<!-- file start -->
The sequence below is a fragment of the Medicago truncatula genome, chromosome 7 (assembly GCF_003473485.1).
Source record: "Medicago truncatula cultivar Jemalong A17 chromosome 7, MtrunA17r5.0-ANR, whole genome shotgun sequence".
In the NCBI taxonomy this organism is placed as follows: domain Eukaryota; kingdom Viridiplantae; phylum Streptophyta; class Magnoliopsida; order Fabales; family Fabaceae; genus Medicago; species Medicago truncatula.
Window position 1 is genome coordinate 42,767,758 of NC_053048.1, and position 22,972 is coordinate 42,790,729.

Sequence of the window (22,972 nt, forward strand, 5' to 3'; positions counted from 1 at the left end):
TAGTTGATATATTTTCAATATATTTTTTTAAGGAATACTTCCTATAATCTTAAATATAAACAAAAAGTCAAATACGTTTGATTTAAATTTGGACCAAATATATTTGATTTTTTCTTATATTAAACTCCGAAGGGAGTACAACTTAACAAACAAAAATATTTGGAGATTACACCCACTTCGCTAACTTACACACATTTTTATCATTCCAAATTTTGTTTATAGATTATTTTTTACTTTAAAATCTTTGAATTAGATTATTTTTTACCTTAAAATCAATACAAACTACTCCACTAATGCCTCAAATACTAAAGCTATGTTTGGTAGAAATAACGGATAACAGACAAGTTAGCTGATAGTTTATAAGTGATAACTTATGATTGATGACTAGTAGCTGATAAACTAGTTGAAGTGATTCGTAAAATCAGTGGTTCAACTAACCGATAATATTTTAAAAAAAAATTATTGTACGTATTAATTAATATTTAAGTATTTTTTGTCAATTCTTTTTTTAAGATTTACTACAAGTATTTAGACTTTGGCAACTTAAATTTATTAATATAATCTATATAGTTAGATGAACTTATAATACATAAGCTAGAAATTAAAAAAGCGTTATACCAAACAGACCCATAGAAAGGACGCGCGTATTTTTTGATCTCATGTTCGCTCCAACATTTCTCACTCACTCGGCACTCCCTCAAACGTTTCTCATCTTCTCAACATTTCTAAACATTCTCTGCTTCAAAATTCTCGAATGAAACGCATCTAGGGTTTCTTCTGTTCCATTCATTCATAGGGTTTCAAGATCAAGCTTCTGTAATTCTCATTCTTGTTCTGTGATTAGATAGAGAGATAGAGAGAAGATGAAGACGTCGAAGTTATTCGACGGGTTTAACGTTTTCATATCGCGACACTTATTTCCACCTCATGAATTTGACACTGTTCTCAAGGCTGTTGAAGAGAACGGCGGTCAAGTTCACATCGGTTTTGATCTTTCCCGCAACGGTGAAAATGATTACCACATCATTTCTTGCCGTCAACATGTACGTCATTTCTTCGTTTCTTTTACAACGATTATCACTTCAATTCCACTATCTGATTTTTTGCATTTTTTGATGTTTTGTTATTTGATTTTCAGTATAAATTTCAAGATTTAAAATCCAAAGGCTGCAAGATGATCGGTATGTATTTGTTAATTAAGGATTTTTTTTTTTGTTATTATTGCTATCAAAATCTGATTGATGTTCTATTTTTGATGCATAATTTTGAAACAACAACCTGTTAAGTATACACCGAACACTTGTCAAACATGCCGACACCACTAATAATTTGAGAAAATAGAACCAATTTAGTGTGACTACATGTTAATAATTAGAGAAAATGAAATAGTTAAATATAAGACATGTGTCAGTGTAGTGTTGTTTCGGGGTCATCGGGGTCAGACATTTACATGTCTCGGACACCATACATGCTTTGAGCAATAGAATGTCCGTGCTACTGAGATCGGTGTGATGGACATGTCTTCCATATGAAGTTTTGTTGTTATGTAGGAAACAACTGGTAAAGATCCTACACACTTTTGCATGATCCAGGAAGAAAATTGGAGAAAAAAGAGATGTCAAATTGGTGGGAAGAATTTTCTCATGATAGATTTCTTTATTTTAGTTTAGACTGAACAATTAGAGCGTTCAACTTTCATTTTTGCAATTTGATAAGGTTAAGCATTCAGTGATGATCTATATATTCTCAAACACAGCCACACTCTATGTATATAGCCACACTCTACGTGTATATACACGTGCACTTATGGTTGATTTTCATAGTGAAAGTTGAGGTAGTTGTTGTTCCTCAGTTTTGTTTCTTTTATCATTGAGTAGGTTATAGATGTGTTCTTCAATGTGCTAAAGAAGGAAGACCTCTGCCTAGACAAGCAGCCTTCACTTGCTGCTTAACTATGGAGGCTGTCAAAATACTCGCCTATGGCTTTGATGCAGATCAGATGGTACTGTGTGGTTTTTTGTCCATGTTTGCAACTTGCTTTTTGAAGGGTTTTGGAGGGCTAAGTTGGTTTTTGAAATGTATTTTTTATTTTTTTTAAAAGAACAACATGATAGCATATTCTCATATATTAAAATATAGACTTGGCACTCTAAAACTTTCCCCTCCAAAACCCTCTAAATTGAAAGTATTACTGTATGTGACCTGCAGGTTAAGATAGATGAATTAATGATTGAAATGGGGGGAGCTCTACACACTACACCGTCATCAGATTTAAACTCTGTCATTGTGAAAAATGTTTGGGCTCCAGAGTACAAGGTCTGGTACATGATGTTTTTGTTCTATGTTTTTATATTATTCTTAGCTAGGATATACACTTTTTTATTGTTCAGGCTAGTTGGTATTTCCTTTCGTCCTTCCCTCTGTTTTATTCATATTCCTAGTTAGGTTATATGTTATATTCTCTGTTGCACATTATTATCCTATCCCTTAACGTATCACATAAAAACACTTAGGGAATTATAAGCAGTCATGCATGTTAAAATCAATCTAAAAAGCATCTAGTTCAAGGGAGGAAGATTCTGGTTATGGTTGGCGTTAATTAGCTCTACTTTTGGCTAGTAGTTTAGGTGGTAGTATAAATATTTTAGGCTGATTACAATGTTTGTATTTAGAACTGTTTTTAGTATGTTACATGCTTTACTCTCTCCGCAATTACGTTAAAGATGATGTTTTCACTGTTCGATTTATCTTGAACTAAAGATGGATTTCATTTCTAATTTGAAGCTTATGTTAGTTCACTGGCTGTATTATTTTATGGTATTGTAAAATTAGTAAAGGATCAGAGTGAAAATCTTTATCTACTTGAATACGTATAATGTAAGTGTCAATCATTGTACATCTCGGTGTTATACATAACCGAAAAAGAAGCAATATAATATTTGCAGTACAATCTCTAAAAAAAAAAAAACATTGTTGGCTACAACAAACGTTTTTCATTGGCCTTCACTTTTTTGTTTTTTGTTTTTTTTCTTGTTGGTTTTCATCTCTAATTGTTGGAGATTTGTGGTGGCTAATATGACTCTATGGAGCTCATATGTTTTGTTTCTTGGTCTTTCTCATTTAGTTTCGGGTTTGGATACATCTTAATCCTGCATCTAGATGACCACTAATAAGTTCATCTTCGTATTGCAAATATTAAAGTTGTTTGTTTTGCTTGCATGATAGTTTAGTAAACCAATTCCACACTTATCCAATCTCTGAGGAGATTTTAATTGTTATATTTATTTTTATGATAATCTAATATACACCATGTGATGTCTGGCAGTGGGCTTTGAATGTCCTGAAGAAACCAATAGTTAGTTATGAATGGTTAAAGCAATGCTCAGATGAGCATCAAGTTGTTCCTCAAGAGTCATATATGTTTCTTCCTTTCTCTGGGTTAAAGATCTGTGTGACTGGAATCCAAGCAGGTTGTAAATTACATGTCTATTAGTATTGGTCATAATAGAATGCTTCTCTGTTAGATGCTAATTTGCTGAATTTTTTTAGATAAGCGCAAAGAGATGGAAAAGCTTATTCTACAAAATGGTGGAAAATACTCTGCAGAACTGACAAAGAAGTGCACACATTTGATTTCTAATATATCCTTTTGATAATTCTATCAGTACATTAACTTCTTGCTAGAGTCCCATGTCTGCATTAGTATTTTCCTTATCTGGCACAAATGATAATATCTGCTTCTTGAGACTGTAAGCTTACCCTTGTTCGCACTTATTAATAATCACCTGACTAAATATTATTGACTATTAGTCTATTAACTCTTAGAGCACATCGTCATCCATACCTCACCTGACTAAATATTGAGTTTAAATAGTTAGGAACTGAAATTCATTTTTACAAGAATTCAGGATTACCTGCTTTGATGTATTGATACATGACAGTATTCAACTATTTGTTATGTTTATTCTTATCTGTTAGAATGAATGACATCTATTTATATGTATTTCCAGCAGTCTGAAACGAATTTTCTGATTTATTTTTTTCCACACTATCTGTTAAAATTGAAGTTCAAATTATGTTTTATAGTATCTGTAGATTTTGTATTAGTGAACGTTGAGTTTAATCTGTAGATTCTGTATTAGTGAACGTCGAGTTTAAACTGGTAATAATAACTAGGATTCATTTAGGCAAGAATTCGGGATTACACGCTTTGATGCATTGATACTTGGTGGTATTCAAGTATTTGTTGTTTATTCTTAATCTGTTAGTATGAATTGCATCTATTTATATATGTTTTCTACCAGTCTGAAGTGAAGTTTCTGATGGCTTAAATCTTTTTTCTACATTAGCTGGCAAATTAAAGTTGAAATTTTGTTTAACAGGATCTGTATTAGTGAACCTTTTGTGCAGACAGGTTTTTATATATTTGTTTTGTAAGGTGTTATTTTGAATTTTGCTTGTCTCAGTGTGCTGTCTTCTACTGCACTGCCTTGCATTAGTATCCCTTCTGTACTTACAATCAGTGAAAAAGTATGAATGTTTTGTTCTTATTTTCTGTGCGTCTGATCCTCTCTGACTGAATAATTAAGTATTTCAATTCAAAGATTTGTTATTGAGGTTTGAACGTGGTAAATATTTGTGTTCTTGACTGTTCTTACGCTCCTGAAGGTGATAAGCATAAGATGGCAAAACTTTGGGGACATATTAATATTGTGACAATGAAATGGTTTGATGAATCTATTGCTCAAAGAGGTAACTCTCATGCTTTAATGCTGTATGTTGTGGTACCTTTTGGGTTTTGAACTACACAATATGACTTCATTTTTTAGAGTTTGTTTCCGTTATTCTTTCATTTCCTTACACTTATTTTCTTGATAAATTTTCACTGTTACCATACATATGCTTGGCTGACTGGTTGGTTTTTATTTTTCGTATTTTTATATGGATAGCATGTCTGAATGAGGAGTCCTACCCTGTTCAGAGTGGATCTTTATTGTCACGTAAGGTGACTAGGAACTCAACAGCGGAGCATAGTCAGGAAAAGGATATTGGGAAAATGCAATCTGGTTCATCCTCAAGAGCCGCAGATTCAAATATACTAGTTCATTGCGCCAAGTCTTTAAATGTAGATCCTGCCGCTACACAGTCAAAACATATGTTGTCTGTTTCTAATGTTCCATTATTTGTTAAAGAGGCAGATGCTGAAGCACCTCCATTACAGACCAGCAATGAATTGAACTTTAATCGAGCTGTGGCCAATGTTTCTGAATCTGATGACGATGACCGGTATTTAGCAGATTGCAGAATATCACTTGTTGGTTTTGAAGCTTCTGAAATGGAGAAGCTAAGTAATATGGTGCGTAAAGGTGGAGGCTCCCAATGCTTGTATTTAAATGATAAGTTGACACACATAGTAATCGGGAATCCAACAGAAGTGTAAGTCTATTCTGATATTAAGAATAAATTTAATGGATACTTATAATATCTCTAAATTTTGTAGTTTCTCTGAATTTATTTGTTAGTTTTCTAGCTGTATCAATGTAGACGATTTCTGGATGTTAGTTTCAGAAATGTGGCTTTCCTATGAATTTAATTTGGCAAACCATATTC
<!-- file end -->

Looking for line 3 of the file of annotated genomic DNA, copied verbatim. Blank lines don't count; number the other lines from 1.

In the NCBI taxonomy this organism is placed as follows: domain Eukaryota; kingdom Viridiplantae; phylum Streptophyta; class Magnoliopsida; order Fabales; family Fabaceae; genus Medicago; species Medicago truncatula.